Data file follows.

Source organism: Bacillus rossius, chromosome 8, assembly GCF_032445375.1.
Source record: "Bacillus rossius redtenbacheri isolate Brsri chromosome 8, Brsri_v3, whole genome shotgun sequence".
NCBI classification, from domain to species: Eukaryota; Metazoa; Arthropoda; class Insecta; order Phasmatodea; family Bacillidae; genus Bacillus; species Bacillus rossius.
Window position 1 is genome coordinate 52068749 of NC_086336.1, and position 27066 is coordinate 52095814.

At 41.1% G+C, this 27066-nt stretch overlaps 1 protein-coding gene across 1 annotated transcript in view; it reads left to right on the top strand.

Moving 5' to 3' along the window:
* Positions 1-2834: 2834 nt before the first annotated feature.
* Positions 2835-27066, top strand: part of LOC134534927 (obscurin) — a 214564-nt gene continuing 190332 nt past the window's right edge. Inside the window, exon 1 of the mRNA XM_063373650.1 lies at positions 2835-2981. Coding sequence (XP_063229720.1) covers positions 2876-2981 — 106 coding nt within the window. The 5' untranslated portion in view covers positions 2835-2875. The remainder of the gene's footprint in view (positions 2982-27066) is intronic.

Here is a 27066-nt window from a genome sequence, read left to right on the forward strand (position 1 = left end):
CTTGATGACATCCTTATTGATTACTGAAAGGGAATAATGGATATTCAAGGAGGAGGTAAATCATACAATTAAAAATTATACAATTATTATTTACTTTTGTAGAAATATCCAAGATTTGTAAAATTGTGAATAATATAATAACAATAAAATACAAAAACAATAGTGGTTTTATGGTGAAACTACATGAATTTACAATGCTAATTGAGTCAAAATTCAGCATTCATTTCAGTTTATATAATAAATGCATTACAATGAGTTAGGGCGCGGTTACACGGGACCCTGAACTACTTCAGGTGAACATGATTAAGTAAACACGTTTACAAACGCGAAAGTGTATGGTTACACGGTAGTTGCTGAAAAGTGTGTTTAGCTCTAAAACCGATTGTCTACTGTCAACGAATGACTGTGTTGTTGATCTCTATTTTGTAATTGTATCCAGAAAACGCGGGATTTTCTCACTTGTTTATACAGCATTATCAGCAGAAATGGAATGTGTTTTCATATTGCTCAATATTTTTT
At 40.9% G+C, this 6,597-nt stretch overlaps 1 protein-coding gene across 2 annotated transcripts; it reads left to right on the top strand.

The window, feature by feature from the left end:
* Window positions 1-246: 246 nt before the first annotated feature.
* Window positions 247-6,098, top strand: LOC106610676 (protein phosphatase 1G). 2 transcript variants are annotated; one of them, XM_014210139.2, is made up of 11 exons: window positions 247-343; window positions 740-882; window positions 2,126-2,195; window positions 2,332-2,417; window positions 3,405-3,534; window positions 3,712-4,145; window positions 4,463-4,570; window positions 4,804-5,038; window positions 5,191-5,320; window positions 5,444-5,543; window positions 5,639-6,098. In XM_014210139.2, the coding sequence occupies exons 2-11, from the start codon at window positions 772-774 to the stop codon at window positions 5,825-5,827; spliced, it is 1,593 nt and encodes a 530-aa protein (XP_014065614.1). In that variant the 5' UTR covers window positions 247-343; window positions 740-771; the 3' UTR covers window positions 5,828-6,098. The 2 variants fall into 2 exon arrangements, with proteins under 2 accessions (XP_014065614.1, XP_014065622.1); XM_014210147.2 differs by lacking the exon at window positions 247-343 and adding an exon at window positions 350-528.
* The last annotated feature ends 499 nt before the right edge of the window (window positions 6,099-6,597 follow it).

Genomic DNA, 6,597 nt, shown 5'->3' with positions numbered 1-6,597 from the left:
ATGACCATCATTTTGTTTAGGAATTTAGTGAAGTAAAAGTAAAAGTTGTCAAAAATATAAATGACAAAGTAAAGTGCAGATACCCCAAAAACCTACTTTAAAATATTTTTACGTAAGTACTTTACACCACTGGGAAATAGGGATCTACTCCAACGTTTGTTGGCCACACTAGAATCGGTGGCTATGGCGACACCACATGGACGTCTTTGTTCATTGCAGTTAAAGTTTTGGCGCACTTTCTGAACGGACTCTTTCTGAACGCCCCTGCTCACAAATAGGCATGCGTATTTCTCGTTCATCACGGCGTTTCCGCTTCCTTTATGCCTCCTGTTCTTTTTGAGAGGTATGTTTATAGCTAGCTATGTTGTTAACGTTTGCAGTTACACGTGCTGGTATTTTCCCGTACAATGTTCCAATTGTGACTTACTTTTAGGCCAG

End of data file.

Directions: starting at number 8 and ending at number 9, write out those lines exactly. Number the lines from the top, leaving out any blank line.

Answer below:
* Positions 2835-27066, top strand: part of LOC134534927 (obscurin) — a 214564-nt gene continuing 190332 nt past the window's right edge. Inside the window, exon 1 of the mRNA XM_063373650.1 lies at positions 2835-2981. Coding sequence (XP_063229720.1) covers positions 2876-2981 — 106 coding nt within the window. The 5' untranslated portion in view covers positions 2835-2875. The remainder of the gene's footprint in view (positions 2982-27066) is intronic.

Here is a 27066-nt window from a genome sequence, read left to right on the forward strand (position 1 = left end):